Tuesday, March 16, 2004

Book review

"Emergence - The Connected Lives of Ants, Brains, Cities and Software"  by Steven Johnson (c) 2001

I've always been fascinated by the concept of connections and the way disparate fields of science, philosophy, religion and engineer often arrive at conclusions that are eerily similar to each other. It all feeds into a feeling I have had for as long as I can remember that much of the complexity of life is drive at a more fundamental level by the simplest of rules and that those rules apply in many fields of discipline, even ones that don't, on the surface appear to be connected.

I just started reading Emergence this past weekend and have only finished the first part of the book, but it provides yet another data point that feeds into this hypothesis. Steven Johnson outlines the new field of emergent systems, the theory that complex, adaptive behavior can "emerge" from simple systems without the need for internal controllers (or "pacemakers" as Johnson calls them).

Just in reading the first chapter a few thoughts emerge (heh) from my own mind:

  • The Queen in an ant colony is no more "in charge" of the colony or directs its behavior than is the lowliest worker. In fact, the Queen is just another worker, in this case a worker who carries out the specialized role of laying eggs.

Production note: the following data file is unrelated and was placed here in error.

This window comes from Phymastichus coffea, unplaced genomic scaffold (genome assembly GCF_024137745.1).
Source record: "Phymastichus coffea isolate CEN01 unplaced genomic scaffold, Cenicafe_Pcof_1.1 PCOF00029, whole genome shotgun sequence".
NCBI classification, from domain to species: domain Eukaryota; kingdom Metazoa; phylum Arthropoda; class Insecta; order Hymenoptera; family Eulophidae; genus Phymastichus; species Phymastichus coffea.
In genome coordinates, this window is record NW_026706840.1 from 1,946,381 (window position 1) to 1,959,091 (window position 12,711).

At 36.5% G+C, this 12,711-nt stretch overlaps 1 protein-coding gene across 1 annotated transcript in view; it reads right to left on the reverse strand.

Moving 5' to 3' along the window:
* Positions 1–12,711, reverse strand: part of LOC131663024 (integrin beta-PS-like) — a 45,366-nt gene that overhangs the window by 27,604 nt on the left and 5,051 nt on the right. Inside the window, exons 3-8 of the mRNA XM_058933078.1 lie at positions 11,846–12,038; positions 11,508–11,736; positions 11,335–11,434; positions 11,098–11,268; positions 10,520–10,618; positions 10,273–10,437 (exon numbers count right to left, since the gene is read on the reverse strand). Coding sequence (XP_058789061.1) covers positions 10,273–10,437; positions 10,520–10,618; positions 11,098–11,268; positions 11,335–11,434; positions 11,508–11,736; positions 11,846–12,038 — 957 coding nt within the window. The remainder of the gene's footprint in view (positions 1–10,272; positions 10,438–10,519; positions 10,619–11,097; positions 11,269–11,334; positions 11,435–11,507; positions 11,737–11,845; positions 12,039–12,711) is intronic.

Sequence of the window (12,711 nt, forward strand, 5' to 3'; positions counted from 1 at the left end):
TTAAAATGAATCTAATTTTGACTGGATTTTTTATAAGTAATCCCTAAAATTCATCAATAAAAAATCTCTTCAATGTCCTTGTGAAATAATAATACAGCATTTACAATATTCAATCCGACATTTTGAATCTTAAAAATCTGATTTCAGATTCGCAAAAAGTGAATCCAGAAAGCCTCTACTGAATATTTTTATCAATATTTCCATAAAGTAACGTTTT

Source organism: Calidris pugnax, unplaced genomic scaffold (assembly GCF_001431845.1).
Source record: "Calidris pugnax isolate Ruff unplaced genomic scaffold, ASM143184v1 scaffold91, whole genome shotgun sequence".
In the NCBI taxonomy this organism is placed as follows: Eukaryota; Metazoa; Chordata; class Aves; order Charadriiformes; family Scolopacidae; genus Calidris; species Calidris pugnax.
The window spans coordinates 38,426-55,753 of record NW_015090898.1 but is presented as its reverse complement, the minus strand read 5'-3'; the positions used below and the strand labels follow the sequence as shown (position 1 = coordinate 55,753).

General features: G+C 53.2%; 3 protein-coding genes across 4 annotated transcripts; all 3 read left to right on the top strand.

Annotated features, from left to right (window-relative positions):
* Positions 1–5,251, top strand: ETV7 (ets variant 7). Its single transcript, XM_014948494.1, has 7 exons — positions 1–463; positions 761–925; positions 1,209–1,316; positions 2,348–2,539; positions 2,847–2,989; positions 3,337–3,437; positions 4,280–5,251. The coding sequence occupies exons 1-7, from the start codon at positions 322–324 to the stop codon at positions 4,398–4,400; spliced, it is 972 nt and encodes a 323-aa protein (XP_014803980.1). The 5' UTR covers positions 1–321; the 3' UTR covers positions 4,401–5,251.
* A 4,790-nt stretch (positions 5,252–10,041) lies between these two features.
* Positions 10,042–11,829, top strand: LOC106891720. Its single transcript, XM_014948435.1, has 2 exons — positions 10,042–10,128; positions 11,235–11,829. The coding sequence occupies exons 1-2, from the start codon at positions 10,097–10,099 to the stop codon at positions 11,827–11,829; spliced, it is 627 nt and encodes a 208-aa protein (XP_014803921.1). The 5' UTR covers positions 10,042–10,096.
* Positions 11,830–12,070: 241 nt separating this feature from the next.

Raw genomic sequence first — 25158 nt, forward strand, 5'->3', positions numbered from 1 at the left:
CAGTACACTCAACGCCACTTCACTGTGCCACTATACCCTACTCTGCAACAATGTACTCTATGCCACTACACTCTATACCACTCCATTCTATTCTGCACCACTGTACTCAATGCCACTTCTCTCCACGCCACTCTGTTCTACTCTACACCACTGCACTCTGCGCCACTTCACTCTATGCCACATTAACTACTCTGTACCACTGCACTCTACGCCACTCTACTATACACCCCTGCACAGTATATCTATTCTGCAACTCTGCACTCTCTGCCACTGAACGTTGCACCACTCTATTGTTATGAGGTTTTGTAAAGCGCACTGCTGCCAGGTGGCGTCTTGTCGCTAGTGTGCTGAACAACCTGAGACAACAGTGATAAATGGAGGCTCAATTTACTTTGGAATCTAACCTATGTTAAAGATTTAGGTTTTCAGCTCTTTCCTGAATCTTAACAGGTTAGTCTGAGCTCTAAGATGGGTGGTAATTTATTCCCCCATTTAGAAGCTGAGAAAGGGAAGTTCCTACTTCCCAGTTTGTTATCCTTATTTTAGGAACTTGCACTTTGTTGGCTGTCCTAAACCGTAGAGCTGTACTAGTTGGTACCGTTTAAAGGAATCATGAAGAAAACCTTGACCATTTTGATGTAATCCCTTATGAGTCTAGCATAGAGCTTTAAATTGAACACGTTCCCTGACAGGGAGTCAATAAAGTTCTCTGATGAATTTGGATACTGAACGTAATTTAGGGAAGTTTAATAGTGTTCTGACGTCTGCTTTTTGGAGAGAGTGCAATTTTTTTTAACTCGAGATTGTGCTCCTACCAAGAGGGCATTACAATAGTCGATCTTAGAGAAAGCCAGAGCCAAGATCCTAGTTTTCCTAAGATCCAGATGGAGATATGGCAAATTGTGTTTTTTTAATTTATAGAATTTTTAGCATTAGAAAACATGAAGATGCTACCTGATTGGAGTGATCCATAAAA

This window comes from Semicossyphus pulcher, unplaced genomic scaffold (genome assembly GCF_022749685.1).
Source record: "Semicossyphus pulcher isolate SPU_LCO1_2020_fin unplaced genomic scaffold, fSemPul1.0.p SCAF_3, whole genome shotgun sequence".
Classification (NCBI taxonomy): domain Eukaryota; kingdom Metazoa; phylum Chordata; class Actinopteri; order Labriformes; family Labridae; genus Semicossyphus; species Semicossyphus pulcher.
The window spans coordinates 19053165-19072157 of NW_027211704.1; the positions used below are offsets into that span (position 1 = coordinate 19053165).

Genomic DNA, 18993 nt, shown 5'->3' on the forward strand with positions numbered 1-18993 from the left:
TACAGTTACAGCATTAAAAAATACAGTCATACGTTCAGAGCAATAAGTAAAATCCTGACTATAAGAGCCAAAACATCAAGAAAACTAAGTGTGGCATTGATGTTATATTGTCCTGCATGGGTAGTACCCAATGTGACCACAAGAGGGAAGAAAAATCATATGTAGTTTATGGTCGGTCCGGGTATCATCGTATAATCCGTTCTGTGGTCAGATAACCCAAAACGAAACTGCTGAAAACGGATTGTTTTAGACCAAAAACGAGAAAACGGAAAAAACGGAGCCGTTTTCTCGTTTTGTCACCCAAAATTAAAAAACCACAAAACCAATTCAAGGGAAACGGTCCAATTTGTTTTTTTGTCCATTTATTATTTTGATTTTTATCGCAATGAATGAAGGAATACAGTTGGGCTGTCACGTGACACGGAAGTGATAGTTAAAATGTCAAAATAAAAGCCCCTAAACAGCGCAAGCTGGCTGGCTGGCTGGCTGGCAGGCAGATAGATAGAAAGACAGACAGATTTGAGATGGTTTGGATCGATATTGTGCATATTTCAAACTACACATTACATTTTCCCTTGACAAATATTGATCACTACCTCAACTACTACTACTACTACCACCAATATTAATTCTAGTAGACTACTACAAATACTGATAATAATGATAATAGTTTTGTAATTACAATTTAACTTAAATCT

• Complex patterns of behavior can emerge from seemingly unorganized systems that can be incorrectly interpreted as resulting from consciously directed action and that this could explain the belief of many that there are nefarious and dark forces at work in the world (i.e., conspiracy theories).
  • The science of emergent systems does not deny the existence of a controlling force, it only says that it is not necessary for that controlling force (or forces) to be located within a complex organizational system. Those systems evolve in response to rules and external influences. Someone has to define the rules and someone has to create those external conditions.
  • Yet, make no mistake that those external controllers are themselves members of a much larger complex system and are thus subject to their own rules of emergent behavior. Control is an illusion, but it is a useful illusion.
  • George W. Bush and the cabal he represents only think they are controlling the apparatus of society when, like the Queen, they are just another specialized worker in the human colony. They are no more free than is the Queen.
  • Al Gore is apparently a devotee if the field of emergent systems and it had a strong influence on his "re-inventing government" efforts and may also explain why he became enamored of the Dean campaign (probably the purest example of a bottom-up organized political campaign since the start of the TV age).

I believe in free will. But I don't believe that we are entirely in control of our own destinies either. It has long been my belief that it is those who advocate for the extremes in this debate both have it wrong. The universe is neither fundamentally ordered or chaotic.

It is much to beautiful to be hemmed in by such limited notions.

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